Known only from the worker caste.

Wilson 1964 Army Ant fig 76-83


The following information is derived from Barry Bolton's Online Catalogue of the Ants of the World.

  • powersi. Aenictus (Aenictus) powersi Wheeler, W.M. & Chapman, in Wheeler, W.M. 1930g: 210, fig. 6e-h (w.) PHILIPPINES (Negros I.).
    • Type-material: syntype workers (number not stated, “several”).
    • Type-locality: Philippines: Negros, Dumaguete, 1800 ft (J.W. Chapman).
    • Type-depository: MCZC.
    • Status as species: Chapman & Capco, 1951: 12; Chapman, 1963: 262; Wilson, 1964a: 475; Baltazar, 1966: 231; Bolton, 1995b: 60; Jaitrong & Wiwatwitaya, 2013: 98 (in key).
    • Distribution: Philippines (Negros).

Unless otherwise noted the text for the remainder of this section is reported from the publication that includes the original description.



WORKER. Length 2.5-3 mm.

Head scarcely longer than broad, subrectangular, nearly as broad behind as in front, with feebly rounded sides and straight posterior border, the posterior corners rounded, not produced. Frontal and genal carinae very short, the latter not dentate. Clypeus concave, with narrow, translucent anterior border, sub triangular, with a large blunt apical tooth and several minute, irregular basal dentides on the terminal border, the external border convex. Antennae short, the scapes thickened apically, reaching to the posterior third of the head, first funicular joint small, as long as broad, joints 2-8 slightly broader than long, terminal joint a little longer than the two penultimate joints together. Pronotum slightly flattened above, the mesonotum short, sloping to the mesoepinotal constriction, which is moderately pronounced. Epinotum with convex base and concave declivity, the boundary between the two developed as a blunt point. Petiole nearly as broad as long, its node evenly rounded and hemispherical, the ventral surface with a transparent lamina, produced behind as a downwardly and backwardly directed spine. Postpetiolar node resembling the petiolar node but somewhat broader and slightly broader than long, anteroventrally with a well developed tool;h, which is directed downward and forward. Gaster regularly elliptical. Legs with incrassated femora and tibae.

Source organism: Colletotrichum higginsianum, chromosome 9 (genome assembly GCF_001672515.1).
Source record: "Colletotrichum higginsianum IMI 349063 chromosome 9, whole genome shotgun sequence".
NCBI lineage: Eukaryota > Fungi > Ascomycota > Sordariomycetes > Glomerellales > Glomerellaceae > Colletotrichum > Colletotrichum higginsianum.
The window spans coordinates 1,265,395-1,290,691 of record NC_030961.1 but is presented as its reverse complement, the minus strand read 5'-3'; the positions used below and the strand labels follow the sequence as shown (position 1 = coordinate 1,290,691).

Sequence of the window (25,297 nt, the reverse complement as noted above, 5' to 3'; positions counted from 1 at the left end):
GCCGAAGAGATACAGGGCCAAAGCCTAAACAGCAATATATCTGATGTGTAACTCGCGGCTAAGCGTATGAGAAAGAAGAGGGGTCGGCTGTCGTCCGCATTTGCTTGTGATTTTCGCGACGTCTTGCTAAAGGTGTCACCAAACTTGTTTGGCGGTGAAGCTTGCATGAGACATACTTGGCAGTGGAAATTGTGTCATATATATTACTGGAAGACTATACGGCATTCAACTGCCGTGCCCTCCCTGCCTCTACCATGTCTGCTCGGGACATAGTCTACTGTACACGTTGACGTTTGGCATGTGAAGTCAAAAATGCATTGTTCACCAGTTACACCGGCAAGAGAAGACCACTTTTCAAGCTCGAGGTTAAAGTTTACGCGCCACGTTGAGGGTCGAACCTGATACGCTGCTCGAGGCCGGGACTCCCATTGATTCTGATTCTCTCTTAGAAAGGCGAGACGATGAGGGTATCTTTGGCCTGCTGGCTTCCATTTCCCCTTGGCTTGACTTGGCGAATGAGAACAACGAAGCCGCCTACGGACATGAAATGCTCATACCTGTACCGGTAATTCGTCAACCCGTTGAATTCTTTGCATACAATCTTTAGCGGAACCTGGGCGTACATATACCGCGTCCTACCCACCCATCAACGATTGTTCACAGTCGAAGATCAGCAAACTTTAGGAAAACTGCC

Mandibles opaque, finely and densely shagreened. Remainder of body smooth and shining, with fine, sparse, piligerous punctures, except the mesopleurae, mesoepinotal constriction, sides of epinotum and ventral surfaces of the petiole and postpetiole, which are sub opaque, finely and densely punctate.

Hairs white, uneven, rather delicate, sparse on the body, short on the appendages.